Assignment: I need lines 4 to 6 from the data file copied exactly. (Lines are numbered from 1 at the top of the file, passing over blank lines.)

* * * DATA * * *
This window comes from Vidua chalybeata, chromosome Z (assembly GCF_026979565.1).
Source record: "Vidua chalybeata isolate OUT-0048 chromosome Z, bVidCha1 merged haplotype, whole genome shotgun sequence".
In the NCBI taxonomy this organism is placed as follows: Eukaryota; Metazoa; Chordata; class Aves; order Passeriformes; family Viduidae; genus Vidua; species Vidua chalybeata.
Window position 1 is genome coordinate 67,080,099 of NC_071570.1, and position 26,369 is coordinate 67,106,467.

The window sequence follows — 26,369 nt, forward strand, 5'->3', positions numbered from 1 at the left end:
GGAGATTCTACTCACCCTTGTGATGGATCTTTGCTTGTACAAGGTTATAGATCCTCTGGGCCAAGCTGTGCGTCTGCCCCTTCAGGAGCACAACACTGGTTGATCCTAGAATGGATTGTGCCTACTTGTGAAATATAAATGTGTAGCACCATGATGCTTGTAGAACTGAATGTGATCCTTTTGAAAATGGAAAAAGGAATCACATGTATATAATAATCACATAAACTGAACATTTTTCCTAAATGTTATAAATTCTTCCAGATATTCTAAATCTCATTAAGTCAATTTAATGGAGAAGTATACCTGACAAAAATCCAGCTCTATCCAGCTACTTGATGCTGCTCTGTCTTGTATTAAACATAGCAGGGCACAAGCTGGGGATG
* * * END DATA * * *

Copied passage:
Window position 1 is genome coordinate 67,080,099 of NC_071570.1, and position 26,369 is coordinate 67,106,467.

The window sequence follows — 26,369 nt, forward strand, 5'->3', positions numbered from 1 at the left end:
GGAGATTCTACTCACCCTTGTGATGGATCTTTGCTTGTACAAGGTTATAGATCCTCTGGGCCAAGCTGTGCGTCTGCCCCTTCAGGAGCACAACACTGGTTGATCCTAGAATGGATTGTGCCTACTTGTGAAATATAAATGTGTAGCACCATGATGCTTGTAGAACTGAATGTGATCCTTTTGAAAATGGAAAAAGGAATCACATGTATATAATAATCACATAAACTGAACATTTTTCCTAAATGTTATAAATTCTTCCAGATATTCTAAATCTCATTAAGTCAATTTAATGGAGAAGTATACCTGACAAAAATCCAGCTCTATCCAGCTACTTGATGCTGCTCTGTCTTGTATTAAACATAGCAGGGCACAAGCTGGGGATG